The need for a separate unit of length for x-ray wavelengths is discussed and compared to the case of electrical units. The introduction and development of the x unit is reviewed. It was effectively defined in terms of calcite crystals and was intended to be very nearly equal to . The numerical value used to specify it was based on Siegbahn's value of the grating constant of calcite measured relative to rock salt. The latter value had been computed by Moseley from the density of rock salt and from Avogadro's number, which in turn rested on the erroneous Millikan oil-drop value of electronic charge. Ruled grating measurements of x rays eventually revealed the discrepancy. Variations observed among calcite crystals indicated the desirability of basing the definition on a standard wavelength rather than a species of crystal. For these reasons, Bearden, while preparing a new x-ray wavelength table, defined a new unit in terms of the wavelength . This scale eliminates the major problems associated with the old x unit. The numerical factor was chosen to make the experimental value of the conversion factor to absolute units (angstroms) unity on the basis of the data then available; the estimated probable error was given as 5 ppm.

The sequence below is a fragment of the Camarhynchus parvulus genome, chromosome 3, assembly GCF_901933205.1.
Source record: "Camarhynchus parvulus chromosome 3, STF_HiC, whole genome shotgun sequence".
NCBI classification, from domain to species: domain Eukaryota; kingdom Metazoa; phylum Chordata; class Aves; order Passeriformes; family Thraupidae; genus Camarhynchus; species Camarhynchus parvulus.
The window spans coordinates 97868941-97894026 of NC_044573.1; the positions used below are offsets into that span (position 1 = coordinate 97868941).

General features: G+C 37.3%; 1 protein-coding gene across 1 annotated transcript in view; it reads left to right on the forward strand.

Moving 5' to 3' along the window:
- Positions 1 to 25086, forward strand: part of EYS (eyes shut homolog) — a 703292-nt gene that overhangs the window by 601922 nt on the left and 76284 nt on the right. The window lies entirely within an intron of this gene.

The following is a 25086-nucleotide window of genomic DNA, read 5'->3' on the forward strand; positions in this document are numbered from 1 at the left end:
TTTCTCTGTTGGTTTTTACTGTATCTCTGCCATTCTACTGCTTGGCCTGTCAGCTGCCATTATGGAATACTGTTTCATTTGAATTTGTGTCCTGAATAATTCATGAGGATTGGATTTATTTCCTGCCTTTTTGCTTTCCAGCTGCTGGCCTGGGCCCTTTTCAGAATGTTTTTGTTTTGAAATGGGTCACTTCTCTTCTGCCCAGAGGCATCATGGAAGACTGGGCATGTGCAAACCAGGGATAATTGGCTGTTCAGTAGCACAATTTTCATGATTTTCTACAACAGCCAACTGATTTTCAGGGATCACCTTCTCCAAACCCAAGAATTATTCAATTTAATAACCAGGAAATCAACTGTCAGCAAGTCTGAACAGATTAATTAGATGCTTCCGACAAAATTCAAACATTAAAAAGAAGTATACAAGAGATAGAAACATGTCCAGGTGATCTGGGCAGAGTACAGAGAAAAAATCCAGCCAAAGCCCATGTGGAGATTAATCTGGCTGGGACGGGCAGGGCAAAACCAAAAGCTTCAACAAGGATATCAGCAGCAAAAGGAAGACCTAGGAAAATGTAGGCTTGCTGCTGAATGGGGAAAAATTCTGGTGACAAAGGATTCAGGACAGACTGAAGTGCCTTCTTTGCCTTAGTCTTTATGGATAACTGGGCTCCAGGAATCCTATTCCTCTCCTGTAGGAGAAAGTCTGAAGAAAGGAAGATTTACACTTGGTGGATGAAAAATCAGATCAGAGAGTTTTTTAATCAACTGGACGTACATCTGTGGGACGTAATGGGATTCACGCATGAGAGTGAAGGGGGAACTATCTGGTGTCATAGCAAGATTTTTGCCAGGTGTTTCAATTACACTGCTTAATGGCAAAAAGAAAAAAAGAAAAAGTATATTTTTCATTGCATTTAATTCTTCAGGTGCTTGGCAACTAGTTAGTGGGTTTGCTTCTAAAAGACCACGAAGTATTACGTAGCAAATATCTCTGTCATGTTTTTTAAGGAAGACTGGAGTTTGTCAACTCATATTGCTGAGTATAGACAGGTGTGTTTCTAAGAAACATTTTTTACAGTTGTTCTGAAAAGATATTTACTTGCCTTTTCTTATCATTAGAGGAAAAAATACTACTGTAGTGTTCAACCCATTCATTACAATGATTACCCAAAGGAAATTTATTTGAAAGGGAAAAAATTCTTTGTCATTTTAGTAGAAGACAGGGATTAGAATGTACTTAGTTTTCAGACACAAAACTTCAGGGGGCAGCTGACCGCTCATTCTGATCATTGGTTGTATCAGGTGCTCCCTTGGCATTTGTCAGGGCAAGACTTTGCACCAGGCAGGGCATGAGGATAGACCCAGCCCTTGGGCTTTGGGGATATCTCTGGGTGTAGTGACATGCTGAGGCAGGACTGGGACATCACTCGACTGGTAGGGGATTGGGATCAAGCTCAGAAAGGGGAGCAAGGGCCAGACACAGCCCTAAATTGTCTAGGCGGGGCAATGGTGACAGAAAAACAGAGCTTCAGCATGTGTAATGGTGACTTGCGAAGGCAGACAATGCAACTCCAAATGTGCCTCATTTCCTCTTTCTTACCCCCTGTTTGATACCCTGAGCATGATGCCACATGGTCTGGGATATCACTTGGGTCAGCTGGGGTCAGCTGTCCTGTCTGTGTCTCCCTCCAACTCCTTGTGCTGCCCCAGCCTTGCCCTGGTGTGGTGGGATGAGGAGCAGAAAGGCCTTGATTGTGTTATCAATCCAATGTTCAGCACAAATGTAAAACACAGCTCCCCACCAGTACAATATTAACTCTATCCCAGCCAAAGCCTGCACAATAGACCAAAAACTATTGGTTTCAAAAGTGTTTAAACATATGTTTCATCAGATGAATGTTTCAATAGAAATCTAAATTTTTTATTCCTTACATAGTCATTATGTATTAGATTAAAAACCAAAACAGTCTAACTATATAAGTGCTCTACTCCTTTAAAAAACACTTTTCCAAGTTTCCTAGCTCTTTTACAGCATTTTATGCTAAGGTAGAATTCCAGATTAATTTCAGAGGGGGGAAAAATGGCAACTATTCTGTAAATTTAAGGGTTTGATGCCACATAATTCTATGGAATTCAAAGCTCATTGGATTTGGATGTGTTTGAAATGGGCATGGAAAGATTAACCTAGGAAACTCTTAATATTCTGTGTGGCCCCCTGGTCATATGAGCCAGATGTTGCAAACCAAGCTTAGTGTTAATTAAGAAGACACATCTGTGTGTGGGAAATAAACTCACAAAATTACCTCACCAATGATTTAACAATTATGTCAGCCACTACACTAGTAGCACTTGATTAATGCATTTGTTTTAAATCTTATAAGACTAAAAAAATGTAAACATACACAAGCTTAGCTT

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PAPERS| September 01 1968
Biography of the X Unit—The X-Ray Wavelength Scale
John S. Thomsen;
John S. Thomsen, A. F. Burr; Biography of the X Unit—The X-Ray Wavelength Scale. Am. J. Phys. 1 September 1968; 36 (9): 803–810. https://doi.org/10.1119/1.1975152
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